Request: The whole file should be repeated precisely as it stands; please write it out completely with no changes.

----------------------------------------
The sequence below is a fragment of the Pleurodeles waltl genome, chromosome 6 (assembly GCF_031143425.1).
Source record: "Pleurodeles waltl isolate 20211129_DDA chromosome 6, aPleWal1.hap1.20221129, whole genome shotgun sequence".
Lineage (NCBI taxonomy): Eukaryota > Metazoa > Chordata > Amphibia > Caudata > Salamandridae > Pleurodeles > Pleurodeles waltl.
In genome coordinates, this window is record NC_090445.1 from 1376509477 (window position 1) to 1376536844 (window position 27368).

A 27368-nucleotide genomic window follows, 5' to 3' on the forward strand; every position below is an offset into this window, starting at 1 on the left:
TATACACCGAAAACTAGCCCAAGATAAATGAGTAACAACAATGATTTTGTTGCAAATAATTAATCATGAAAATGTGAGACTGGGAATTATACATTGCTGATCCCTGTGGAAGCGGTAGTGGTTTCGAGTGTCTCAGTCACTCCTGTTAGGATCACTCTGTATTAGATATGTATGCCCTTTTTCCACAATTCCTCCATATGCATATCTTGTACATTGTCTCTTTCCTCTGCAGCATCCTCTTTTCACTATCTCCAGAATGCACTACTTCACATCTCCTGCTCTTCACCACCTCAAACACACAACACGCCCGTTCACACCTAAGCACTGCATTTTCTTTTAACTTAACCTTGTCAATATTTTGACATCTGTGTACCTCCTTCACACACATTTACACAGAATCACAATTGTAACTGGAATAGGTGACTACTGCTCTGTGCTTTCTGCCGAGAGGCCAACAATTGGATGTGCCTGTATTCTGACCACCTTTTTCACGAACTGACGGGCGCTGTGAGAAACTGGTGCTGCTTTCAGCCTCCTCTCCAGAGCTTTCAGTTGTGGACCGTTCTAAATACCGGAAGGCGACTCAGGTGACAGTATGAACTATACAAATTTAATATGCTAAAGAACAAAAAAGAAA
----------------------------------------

The sequence below is a fragment of the Pleurodeles waltl genome, chromosome 6 (assembly GCF_031143425.1).
Source record: "Pleurodeles waltl isolate 20211129_DDA chromosome 6, aPleWal1.hap1.20221129, whole genome shotgun sequence".
Lineage (NCBI taxonomy): Eukaryota > Metazoa > Chordata > Amphibia > Caudata > Salamandridae > Pleurodeles > Pleurodeles waltl.
In genome coordinates, this window is record NC_090445.1 from 1376509477 (window position 1) to 1376536844 (window position 27368).

A 27368-nucleotide genomic window follows, 5' to 3' on the forward strand; every position below is an offset into this window, starting at 1 on the left:
TATACACCGAAAACTAGCCCAAGATAAATGAGTAACAACAATGATTTTGTTGCAAATAATTAATCATGAAAATGTGAGACTGGGAATTATACATTGCTGATCCCTGTGGAAGCGGTAGTGGTTTCGAGTGTCTCAGTCACTCCTGTTAGGATCACTCTGTATTAGATATGTATGCCCTTTTTCCACAATTCCTCCATATGCATATCTTGTACATTGTCTCTTTCCTCTGCAGCATCCTCTTTTCACTATCTCCAGAATGCACTACTTCACATCTCCTGCTCTTCACCACCTCAAACACACAACACGCCCGTTCACACCTAAGCACTGCATTTTCTTTTAACTTAACCTTGTCAATATTTTGACATCTGTGTACCTCCTTCACACACATTTACACAGAATCACAATTGTAACTGGAATAGGTGACTACTGCTCTGTGCTTTCTGCCGAGAGGCCAACAATTGGATGTGCCTGTATTCTGACCACCTTTTTCACGAACTGACGGGCGCTGTGAGAAACTGGTGCTGCTTTCAGCCTCCTCTCCAGAGCTTTCAGTTGTGGACCGTTCTAAATACCGGAAGGCGACTCAGGTGACAGTATGAACTATACAAATTTAATATGCTAAAGAACAAAAAAGAAA